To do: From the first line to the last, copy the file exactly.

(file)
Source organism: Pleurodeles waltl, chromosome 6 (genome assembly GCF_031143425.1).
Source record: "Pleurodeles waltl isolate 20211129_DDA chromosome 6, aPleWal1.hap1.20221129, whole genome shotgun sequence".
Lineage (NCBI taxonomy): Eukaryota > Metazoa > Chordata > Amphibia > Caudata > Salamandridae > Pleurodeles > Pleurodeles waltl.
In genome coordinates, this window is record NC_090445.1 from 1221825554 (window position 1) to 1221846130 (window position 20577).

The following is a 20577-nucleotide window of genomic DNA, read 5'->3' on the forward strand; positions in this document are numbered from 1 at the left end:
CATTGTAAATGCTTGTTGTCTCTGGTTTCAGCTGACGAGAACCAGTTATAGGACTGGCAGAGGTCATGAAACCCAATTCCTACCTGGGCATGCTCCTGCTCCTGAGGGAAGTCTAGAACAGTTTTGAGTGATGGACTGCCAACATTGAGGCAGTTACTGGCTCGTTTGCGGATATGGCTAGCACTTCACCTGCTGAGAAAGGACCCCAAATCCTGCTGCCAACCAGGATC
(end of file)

Source organism: Pleurodeles waltl, chromosome 6 (genome assembly GCF_031143425.1).
Source record: "Pleurodeles waltl isolate 20211129_DDA chromosome 6, aPleWal1.hap1.20221129, whole genome shotgun sequence".
Lineage (NCBI taxonomy): Eukaryota > Metazoa > Chordata > Amphibia > Caudata > Salamandridae > Pleurodeles > Pleurodeles waltl.
In genome coordinates, this window is record NC_090445.1 from 1221825554 (window position 1) to 1221846130 (window position 20577).

The following is a 20577-nucleotide window of genomic DNA, read 5'->3' on the forward strand; positions in this document are numbered from 1 at the left end:
CATTGTAAATGCTTGTTGTCTCTGGTTTCAGCTGACGAGAACCAGTTATAGGACTGGCAGAGGTCATGAAACCCAATTCCTACCTGGGCATGCTCCTGCTCCTGAGGGAAGTCTAGAACAGTTTTGAGTGATGGACTGCCAACATTGAGGCAGTTACTGGCTCGTTTGCGGATATGGCTAGCACTTCACCTGCTGAGAAAGGACCCCAAATCCTGCTGCCAACCAGGATC